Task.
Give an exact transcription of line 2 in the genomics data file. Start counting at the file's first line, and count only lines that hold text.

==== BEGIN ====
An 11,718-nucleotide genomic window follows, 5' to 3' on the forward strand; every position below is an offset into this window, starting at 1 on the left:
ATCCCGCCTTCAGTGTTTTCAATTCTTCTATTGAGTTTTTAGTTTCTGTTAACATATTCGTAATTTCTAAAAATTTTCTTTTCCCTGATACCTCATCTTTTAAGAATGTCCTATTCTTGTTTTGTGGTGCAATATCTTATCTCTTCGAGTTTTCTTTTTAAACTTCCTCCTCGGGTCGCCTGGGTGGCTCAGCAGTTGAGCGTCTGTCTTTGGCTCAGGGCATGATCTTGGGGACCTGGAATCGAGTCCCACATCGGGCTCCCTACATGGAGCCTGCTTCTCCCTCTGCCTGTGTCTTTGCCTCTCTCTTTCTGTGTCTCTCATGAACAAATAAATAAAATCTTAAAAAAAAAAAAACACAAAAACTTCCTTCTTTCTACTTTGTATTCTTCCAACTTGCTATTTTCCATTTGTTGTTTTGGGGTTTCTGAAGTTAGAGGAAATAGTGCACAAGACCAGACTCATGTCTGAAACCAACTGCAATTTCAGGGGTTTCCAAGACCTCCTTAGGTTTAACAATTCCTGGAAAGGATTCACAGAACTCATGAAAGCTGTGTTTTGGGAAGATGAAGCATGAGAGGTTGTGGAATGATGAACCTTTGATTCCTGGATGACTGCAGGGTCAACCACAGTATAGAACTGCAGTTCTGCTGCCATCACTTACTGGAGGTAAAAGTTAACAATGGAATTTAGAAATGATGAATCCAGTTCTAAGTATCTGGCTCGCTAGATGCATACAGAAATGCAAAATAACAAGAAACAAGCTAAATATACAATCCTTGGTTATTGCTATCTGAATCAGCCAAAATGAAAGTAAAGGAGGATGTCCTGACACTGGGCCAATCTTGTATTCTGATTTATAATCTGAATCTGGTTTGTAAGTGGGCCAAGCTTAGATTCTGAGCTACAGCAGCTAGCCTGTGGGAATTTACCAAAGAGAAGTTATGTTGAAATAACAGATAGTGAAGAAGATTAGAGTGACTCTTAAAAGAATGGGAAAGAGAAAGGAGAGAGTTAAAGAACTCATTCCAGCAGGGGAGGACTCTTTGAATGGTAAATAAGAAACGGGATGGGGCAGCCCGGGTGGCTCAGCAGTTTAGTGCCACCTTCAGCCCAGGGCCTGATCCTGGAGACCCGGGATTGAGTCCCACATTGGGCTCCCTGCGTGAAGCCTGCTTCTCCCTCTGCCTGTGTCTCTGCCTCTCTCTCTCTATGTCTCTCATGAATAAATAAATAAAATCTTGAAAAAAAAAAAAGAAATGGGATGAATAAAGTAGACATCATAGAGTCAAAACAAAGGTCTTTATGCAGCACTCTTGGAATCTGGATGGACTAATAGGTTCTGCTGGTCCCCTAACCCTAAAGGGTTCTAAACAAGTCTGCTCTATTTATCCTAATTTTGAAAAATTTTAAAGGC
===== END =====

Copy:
ATCCCGCCTTCAGTGTTTTCAATTCTTCTATTGAGTTTTTAGTTTCTGTTAACATATTCGTAATTTCTAAAAATTTTCTTTTCCCTGATACCTCATCTTTTAAGAATGTCCTATTCTTGTTTTGTGGTGCAATATCTTATCTCTTCGAGTTTTCTTTTTAAACTTCCTCCTCGGGTCGCCTGGGTGGCTCAGCAGTTGAGCGTCTGTCTTTGGCTCAGGGCATGATCTTGGGGACCTGGAATCGAGTCCCACATCGGGCTCCCTACATGGAGCCTGCTTCTCCCTCTGCCTGTGTCTTTGCCTCTCTCTTTCTGTGTCTCTCATGAACAAATAAATAAAATCTTAAAAAAAAAAAAACACAAAAACTTCCTTCTTTCTACTTTGTATTCTTCCAACTTGCTATTTTCCATTTGTTGTTTTGGGGTTTCTGAAGTTAGAGGAAATAGTGCACAAGACCAGACTCATGTCTGAAACCAACTGCAATTTCAGGGGTTTCCAAGACCTCCTTAGGTTTAACAATTCCTGGAAAGGATTCACAGAACTCATGAAAGCTGTGTTTTGGGAAGATGAAGCATGAGAGGTTGTGGAATGATGAACCTTTGATTCCTGGATGACTGCAGGGTCAACCACAGTATAGAACTGCAGTTCTGCTGCCATCACTTACTGGAGGTAAAAGTTAACAATGGAATTTAGAAATGATGAATCCAGTTCTAAGTATCTGGCTCGCTAGATGCATACAGAAATGCAAAATAACAAGAAACAAGCTAAATATACAATCCTTGGTTATTGCTATCTGAATCAGCCAAAATGAAAGTAAAGGAGGATGTCCTGACACTGGGCCAATCTTGTATTCTGATTTATAATCTGAATCTGGTTTGTAAGTGGGCCAAGCTTAGATTCTGAGCTACAGCAGCTAGCCTGTGGGAATTTACCAAAGAGAAGTTATGTTGAAATAACAGATAGTGAAGAAGATTAGAGTGACTCTTAAAAGAATGGGAAAGAGAAAGGAGAGAGTTAAAGAACTCATTCCAGCAGGGGAGGACTCTTTGAATGGTAAATAAGAAACGGGATGGGGCAGCCCGGGTGGCTCAGCAGTTTAGTGCCACCTTCAGCCCAGGGCCTGATCCTGGAGACCCGGGATTGAGTCCCACATTGGGCTCCCTGCGTGAAGCCTGCTTCTCCCTCTGCCTGTGTCTCTGCCTCTCTCTCTCTATGTCTCTCATGAATAAATAAATAAAATCTTGAAAAAAAAAAAAGAAATGGGATGAATAAAGTAGACATCATAGAGTCAAAACAAAGGTCTTTATGCAGCACTCTTGGAATCTGGATGGACTAATAGGTTCTGCTGGTCCCCTAACCCTAAAGGGTTCTAAACAAGTCTGCTCTATTTATCCTAATTTTGAAAAATTTTAAAGGC